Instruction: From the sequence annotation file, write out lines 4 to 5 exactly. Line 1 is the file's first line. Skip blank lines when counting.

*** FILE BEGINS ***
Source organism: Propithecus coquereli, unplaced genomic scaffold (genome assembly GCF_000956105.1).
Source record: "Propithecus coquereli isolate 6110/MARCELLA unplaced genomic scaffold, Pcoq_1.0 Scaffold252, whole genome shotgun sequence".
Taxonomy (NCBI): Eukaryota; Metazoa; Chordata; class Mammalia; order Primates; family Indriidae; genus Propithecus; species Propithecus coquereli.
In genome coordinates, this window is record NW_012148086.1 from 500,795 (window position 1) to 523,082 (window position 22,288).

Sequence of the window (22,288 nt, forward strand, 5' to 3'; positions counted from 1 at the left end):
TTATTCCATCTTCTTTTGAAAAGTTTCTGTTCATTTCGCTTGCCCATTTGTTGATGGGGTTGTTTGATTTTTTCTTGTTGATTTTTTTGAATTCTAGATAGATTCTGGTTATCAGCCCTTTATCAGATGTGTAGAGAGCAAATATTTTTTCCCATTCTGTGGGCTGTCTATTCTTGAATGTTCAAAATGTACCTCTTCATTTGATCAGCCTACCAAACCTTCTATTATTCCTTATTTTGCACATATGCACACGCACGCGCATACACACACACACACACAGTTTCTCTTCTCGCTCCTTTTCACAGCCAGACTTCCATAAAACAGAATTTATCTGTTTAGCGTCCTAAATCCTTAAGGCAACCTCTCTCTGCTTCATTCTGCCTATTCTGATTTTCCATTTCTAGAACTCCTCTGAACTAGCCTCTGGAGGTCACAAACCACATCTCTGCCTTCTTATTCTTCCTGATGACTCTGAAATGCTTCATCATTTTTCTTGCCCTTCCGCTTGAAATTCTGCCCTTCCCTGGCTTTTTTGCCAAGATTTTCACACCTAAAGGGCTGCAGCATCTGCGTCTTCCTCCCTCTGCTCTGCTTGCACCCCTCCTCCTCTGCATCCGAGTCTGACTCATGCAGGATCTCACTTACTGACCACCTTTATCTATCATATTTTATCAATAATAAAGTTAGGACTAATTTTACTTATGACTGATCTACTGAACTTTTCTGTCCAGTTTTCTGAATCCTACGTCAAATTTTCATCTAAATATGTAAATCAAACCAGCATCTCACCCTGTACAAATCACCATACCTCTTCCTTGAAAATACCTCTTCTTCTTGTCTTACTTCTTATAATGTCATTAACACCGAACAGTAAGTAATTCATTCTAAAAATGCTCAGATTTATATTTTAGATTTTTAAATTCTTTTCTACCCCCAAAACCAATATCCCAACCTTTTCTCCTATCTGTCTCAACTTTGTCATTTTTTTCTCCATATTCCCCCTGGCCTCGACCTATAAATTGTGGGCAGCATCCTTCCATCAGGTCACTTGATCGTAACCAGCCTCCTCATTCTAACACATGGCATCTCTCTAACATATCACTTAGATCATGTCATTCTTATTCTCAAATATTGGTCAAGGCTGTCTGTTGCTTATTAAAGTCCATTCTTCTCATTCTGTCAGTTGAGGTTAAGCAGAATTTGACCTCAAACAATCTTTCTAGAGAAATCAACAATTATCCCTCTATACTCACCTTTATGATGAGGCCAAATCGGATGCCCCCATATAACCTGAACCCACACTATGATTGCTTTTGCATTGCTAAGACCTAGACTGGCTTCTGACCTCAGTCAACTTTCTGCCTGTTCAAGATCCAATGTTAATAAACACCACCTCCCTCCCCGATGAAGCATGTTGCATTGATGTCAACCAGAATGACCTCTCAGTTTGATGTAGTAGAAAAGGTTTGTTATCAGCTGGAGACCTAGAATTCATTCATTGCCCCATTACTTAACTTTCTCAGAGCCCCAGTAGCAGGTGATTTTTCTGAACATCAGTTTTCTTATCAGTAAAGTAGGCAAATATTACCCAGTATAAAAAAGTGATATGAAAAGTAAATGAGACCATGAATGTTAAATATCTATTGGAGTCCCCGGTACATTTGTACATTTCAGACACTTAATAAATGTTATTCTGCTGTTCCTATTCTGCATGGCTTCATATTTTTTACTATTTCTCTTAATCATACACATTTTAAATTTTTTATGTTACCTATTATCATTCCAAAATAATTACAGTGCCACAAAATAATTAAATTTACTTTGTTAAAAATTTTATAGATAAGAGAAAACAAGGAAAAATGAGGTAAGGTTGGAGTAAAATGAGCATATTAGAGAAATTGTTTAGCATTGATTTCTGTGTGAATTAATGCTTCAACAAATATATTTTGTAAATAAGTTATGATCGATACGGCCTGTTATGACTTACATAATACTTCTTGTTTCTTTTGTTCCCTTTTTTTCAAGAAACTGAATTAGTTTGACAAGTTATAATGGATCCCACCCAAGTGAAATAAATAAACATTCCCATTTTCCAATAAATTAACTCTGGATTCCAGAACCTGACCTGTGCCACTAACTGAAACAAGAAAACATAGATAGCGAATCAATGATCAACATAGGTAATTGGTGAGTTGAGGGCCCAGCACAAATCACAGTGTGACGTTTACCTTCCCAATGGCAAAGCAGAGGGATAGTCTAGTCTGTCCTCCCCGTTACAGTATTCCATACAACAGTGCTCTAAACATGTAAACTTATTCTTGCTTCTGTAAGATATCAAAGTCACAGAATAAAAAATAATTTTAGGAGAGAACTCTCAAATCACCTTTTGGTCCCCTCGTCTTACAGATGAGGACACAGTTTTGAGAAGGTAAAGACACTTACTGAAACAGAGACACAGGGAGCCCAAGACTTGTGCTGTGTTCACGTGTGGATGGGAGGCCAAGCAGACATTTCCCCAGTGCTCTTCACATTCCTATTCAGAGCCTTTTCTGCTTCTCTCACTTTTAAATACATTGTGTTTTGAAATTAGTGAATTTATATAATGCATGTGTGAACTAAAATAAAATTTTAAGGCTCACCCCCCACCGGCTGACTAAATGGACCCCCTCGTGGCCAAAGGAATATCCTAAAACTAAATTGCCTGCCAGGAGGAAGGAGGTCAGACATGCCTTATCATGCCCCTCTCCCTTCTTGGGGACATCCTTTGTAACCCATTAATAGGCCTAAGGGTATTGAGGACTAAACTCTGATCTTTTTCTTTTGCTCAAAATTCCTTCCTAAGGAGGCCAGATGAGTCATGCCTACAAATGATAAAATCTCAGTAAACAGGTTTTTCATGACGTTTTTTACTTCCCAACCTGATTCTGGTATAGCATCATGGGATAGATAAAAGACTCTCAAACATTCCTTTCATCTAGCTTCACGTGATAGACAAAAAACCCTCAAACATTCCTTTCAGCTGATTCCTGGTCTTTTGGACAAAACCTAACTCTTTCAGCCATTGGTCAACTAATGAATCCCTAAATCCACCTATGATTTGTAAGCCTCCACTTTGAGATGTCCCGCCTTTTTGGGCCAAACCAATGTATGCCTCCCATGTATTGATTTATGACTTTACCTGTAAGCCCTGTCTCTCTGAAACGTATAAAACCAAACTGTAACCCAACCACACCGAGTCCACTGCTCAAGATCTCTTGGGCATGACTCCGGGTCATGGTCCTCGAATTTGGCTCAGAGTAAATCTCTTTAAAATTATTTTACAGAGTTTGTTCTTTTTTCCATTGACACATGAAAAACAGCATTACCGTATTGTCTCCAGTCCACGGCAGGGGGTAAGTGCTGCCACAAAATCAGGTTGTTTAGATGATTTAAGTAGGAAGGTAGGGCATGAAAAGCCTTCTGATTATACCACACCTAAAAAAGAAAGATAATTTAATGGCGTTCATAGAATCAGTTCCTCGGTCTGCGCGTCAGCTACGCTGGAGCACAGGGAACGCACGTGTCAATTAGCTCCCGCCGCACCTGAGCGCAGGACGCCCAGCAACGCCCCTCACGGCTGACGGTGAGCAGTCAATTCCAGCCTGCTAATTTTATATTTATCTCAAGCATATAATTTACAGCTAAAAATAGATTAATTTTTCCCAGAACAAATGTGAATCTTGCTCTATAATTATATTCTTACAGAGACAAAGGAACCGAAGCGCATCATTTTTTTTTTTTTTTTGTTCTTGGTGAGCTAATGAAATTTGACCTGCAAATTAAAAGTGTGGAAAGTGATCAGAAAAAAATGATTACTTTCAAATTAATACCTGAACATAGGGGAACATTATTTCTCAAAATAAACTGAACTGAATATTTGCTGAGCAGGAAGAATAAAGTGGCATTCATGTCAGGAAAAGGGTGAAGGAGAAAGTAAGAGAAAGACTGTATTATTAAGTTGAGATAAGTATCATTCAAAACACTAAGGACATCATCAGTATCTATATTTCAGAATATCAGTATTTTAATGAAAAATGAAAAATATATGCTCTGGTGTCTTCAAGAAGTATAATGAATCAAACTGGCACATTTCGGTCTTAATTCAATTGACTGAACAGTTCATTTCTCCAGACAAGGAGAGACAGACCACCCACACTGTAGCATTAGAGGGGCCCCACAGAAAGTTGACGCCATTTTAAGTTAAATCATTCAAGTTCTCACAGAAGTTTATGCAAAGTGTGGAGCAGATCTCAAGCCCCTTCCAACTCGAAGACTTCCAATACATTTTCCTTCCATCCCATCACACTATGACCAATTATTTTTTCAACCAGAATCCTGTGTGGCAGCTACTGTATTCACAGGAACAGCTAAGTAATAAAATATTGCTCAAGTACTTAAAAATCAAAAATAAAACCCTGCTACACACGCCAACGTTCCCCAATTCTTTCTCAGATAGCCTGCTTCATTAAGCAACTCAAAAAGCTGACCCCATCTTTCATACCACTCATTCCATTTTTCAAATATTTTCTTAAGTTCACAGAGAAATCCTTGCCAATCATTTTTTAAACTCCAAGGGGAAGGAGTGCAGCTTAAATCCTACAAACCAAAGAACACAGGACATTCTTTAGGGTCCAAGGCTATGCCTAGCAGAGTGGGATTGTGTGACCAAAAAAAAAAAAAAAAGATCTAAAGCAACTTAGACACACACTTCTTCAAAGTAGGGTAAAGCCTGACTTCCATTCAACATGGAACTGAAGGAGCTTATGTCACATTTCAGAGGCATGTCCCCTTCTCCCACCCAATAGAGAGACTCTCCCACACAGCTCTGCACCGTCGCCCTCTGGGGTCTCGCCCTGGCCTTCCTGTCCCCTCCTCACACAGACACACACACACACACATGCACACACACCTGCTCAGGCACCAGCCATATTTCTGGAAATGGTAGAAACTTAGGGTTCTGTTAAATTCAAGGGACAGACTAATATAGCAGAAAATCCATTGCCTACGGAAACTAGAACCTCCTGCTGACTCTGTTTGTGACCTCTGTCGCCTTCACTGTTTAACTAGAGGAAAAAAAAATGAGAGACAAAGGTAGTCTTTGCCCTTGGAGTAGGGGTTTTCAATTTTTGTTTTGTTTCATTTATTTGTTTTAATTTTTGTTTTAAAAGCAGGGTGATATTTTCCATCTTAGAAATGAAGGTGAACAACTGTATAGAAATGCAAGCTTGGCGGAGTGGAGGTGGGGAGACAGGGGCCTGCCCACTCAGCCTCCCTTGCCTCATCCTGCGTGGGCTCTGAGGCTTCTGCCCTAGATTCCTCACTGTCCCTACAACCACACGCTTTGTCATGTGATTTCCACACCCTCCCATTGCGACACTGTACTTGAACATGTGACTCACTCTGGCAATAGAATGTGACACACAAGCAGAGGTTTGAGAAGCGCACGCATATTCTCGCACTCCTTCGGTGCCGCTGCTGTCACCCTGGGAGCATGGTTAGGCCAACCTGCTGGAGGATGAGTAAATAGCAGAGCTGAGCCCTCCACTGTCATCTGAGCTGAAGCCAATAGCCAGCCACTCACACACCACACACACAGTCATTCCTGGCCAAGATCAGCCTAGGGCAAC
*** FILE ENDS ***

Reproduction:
In genome coordinates, this window is record NW_012148086.1 from 500,795 (window position 1) to 523,082 (window position 22,288).

Sequence of the window (22,288 nt, forward strand, 5' to 3'; positions counted from 1 at the left end):